John m English, Swedish, Danish, Norwegian, Dutch, Biblical
English form of Iohannes, the Latin form of the Greek name Ἰωάννης (Ioannes), itself derived from the Hebrew name יוֹחָנָן (Yochanan) meaning "Yahweh is gracious", from the roots יוֹ (yo) referring to the Hebrew God and חָנַן (chanan) meaning "to be gracious". The Hebrew form occurs in the Old Testament (spelled Johanan or Jehohanan in the English version), but this name owes its popularity to two New Testament characters, both highly revered saints. The first is John the Baptist, a Jewish ascetic who is considered the forerunner of Jesus. He baptized Jesus and was later executed by Herod Antipas. The second is the apostle John, who is traditionally regarded as the author of the fourth gospel and Revelation. With the apostles Peter and James (his brother), he was part of the inner circle of Jesus.... [more]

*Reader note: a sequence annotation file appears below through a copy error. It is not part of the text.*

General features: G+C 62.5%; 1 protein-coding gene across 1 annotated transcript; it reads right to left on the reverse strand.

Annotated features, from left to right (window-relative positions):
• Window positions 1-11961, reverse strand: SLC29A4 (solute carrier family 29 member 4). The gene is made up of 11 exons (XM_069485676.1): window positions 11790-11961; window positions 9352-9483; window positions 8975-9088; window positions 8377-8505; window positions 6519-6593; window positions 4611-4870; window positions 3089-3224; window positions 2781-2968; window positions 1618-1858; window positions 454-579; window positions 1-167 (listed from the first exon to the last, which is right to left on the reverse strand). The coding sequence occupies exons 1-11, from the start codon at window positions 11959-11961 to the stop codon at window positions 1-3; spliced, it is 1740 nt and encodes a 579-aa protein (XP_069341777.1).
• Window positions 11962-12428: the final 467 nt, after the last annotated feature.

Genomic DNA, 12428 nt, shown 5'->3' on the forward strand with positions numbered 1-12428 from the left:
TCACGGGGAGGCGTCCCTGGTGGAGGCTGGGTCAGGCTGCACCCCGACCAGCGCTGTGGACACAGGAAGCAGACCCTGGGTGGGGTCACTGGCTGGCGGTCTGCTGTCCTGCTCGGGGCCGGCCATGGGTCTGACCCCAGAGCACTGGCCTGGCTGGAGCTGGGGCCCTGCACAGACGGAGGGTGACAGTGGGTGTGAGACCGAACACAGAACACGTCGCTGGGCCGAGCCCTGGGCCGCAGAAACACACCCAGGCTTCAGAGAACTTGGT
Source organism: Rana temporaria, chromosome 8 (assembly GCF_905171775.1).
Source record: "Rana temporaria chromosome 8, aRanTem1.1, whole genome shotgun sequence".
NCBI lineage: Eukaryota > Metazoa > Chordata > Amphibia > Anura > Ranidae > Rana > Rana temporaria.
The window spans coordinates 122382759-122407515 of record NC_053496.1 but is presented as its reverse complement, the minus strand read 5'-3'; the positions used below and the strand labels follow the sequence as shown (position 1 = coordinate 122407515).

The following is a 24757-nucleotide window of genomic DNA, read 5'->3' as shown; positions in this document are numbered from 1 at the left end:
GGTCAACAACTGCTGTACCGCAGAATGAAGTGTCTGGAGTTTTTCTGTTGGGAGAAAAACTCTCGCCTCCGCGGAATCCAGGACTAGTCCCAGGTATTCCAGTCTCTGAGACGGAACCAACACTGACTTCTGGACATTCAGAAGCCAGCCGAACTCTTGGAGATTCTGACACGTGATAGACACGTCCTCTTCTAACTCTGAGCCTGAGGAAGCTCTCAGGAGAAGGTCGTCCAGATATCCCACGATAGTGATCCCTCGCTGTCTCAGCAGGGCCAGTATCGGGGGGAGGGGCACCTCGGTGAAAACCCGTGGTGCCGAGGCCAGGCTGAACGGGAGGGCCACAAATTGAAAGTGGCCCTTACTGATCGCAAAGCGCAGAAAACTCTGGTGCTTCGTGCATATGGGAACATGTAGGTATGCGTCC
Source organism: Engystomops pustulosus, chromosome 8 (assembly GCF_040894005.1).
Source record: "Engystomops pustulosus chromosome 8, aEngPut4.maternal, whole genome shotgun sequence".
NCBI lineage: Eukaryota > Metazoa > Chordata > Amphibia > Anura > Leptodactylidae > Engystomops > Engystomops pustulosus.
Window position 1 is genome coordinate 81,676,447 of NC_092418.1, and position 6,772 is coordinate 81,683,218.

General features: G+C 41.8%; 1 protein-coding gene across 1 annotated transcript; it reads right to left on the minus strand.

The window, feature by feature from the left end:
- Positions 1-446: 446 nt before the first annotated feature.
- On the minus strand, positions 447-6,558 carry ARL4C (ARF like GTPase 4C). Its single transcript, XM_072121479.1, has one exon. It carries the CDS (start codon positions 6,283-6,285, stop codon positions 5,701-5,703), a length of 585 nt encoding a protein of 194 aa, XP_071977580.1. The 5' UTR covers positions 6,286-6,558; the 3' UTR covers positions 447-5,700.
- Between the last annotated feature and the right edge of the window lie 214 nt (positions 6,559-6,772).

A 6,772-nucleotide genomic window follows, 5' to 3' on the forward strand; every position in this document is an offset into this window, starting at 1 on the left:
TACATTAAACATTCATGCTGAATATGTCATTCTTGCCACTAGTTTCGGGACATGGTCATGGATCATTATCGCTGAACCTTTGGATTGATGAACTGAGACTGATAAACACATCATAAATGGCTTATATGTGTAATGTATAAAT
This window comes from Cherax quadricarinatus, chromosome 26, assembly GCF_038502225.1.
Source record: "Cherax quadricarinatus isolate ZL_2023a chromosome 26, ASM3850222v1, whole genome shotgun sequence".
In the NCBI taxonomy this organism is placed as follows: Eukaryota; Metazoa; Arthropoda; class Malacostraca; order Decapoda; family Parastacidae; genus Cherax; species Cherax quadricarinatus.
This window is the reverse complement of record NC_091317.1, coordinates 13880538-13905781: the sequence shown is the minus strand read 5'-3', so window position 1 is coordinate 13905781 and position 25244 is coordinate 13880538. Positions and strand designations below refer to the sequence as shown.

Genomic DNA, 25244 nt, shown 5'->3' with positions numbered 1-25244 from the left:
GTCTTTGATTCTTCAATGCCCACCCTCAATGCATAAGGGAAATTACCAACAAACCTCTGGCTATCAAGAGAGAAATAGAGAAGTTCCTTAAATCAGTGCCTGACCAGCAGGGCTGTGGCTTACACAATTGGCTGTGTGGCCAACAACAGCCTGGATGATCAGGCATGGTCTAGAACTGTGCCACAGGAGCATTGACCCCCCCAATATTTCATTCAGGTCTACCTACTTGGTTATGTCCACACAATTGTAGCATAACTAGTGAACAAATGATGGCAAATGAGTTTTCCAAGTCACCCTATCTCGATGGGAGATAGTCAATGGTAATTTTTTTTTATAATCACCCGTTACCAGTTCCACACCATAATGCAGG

Máire f Irish
Irish form of Maria (see Mary). The form Muire is used to refer to the Virgin Mary.
Mary f English, Biblical
Usual English form of Maria, the Latin form of the New Testament Greek names Μαριάμ (Mariam) and Μαρία (Maria) — the spellings are interchangeable — which were from Hebrew מִרְיָם (Miryam), a name borne by the sister of Moses in the Old Testament. The meaning is not known for certain, but there are several theories including "sea of bitterness", "rebelliousness", and "wished for child". However it was most likely originally an Egyptian name, perhaps derived in part from mry "beloved" or mr "love".... [more]
Michael m English, German, Danish, Swedish, Norwegian, Dutch, Czech, Biblical, Biblical Latin, Biblical Greek